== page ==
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Bacon's Rebellion

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1676]        NARRATIVE OF THE COMMISSIONERS        133

of valour, courage and Resolution at their undertaking this at-
tacque and of the cause they defended who yet call themselves
the Loyall party, and yet dessert the Governour, and now
begin to importune him to quit the Towne. But wee cannot
give a better account, nor yet a truer (soe far as wee are in-
formed) of this action than what this Letter of Bacon’s relates:

From the Camp at SANDY BEACH, 
S’ber the 17th, 1676. 

Capt. Wm. Cookson1 and Capt. Ed’w Skewon:

Before wee drew up to James Towne a party of theirs fled before
us with all hast for Feare: with a small party of horse (being darke
in the Evening) wee rode up to the Point at Sandy Beach, and
sounded a Defiance which they answered, after which with some
difficulty for want of materialls we entrenched ourselves for that
night, our men with a great deal of Bravery ran up to their works
and fir’d Briskly and retreated without any losse.

      The next morning our men without the workes gave them some
Braves and contempts to try their mettle, upon w’ch they fir’d their
great guns with Small shott to cleere their workes, but our men
Recovered the workes, and wee are now entrenched very secure both
from the Shipps and Towne. Yesterday they made a Sally with
horse and Foote in the Van, the Forlorne being made up of such men
as they had compell’d to serve; they came up with a narrow Front,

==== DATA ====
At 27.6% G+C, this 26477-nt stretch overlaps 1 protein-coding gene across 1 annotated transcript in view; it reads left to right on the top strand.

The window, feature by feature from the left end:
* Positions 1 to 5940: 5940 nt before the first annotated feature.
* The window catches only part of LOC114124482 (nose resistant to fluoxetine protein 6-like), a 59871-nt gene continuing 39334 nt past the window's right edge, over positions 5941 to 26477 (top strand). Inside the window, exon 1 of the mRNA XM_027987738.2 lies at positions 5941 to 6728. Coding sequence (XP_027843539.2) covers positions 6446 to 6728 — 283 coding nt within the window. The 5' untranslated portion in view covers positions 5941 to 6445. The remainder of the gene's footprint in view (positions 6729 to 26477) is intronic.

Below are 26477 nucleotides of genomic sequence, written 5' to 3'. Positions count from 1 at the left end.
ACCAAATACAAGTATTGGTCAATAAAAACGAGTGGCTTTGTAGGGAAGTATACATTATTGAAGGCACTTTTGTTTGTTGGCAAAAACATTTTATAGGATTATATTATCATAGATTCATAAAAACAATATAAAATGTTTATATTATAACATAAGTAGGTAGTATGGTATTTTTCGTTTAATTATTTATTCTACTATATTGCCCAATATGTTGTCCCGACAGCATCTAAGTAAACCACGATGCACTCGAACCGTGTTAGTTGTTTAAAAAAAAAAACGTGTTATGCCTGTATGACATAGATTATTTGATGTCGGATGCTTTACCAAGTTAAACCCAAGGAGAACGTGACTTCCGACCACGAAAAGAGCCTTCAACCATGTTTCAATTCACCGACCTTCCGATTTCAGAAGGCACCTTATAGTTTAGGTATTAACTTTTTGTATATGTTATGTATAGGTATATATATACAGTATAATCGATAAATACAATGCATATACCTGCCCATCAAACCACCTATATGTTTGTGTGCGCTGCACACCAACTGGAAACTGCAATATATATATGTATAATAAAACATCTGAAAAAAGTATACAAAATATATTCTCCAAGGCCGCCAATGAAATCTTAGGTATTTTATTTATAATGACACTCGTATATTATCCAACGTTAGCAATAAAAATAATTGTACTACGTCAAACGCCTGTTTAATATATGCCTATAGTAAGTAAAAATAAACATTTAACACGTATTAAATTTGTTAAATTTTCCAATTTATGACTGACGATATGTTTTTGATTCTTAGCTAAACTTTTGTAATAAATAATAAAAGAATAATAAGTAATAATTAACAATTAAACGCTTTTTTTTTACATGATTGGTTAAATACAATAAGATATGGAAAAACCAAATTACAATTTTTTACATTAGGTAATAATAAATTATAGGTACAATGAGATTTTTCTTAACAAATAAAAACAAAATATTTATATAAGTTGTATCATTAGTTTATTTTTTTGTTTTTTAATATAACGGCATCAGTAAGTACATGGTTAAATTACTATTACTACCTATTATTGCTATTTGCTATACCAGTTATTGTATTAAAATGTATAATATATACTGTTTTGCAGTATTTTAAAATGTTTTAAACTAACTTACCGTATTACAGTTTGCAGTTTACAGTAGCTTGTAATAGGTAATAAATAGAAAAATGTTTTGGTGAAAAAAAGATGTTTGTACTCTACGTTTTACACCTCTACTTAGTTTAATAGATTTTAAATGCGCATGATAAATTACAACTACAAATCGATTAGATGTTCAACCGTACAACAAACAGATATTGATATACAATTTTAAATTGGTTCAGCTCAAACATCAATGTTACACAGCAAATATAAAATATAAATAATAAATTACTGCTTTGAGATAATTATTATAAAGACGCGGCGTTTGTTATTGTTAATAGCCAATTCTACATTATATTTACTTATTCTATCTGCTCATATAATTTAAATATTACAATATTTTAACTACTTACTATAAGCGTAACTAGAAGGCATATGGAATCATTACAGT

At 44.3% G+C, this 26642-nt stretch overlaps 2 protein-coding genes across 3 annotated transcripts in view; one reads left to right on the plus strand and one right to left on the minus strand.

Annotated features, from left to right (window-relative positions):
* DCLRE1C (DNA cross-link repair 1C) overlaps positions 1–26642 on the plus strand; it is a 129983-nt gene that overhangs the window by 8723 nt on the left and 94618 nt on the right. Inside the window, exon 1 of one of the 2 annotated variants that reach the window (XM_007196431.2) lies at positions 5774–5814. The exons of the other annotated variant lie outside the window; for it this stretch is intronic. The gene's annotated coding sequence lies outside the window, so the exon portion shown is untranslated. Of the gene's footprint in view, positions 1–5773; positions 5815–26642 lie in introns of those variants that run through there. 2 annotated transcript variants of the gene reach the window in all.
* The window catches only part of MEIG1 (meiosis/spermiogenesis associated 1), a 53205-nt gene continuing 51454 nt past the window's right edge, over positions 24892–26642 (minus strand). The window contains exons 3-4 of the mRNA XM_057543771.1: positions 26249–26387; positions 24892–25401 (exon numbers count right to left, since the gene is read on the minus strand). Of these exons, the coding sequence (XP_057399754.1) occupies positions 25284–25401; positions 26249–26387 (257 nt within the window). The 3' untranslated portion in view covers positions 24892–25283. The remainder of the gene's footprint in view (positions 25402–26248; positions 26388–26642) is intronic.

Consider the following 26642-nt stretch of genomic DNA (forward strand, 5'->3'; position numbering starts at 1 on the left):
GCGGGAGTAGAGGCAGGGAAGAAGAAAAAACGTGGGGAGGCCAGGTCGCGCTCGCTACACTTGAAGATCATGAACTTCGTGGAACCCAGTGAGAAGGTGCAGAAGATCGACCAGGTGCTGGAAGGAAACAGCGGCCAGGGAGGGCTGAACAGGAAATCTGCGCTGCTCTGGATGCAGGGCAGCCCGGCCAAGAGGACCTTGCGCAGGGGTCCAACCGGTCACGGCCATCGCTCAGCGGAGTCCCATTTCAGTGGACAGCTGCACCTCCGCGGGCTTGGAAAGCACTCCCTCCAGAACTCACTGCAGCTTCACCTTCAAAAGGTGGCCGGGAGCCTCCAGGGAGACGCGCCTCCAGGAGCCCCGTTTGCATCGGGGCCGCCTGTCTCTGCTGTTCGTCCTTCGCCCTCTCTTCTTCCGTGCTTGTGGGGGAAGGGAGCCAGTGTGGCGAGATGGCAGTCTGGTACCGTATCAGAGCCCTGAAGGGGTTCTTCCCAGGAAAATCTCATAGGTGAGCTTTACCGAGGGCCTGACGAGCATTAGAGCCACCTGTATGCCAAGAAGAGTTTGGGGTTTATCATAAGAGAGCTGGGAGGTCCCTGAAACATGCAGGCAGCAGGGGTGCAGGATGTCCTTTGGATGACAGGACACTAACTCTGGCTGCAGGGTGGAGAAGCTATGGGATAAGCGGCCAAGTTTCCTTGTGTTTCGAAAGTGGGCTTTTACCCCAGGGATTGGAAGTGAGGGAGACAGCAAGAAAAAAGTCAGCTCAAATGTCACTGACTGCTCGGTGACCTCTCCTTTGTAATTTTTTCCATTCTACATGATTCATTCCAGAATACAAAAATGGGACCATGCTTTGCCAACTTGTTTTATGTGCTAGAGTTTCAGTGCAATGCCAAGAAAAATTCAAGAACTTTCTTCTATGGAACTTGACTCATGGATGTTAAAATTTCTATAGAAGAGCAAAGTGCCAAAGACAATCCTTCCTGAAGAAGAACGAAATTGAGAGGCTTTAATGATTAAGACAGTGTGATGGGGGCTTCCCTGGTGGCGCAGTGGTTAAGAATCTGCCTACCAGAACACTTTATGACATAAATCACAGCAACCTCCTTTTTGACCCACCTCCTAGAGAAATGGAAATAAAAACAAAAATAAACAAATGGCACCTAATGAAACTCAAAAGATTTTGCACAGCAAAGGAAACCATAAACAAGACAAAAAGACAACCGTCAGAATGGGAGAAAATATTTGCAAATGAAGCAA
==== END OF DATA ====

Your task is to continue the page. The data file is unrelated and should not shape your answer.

and pressing very close upon one anothers shoulders that the For-
lorne might be their shelter; our men received them soe warmly
that they retired in great disorder, throwing downe theire armes,
left upon the Bay, as also their Drum and dead men, two of which
our men brought into our Trenches and Buried with severall of their armes. This day wee shewed them our Indian captives upon the
workes, the People come in from all parts most bravely, and wee are
Informed that great multitudes of men are up for us in the Isle of
Wight and Nancymond, and onely expect orders, as also all the
South side of the River over against us in great numbers. They
shew themselves such Pitifull cowards, contemptable as you would
admire2 them. It is said that Hubert Farrell3 is shot in the Belly,

     1Captain William Cookson was “condemned at my house and executed
when Bacon lay before Jamestown” (Berkeley’s report, Cal. St. P. Col., 1677-
1680, §308). His estate was confiscated. The name of Captain Edward
Skewon does not appear in any of the lists.

     2I. e., so contemptible that you would wonder at them.

     3 Captain Hubert Farrill was one of those named in Bacon’s Declaration
against the government. Later, in company with Ludwell and the elder Bacon,
he led a party of men against the insurgents quartered at the house of the latter
in York County under Major Whaly. There Farrill was killed. See pp. 89-92

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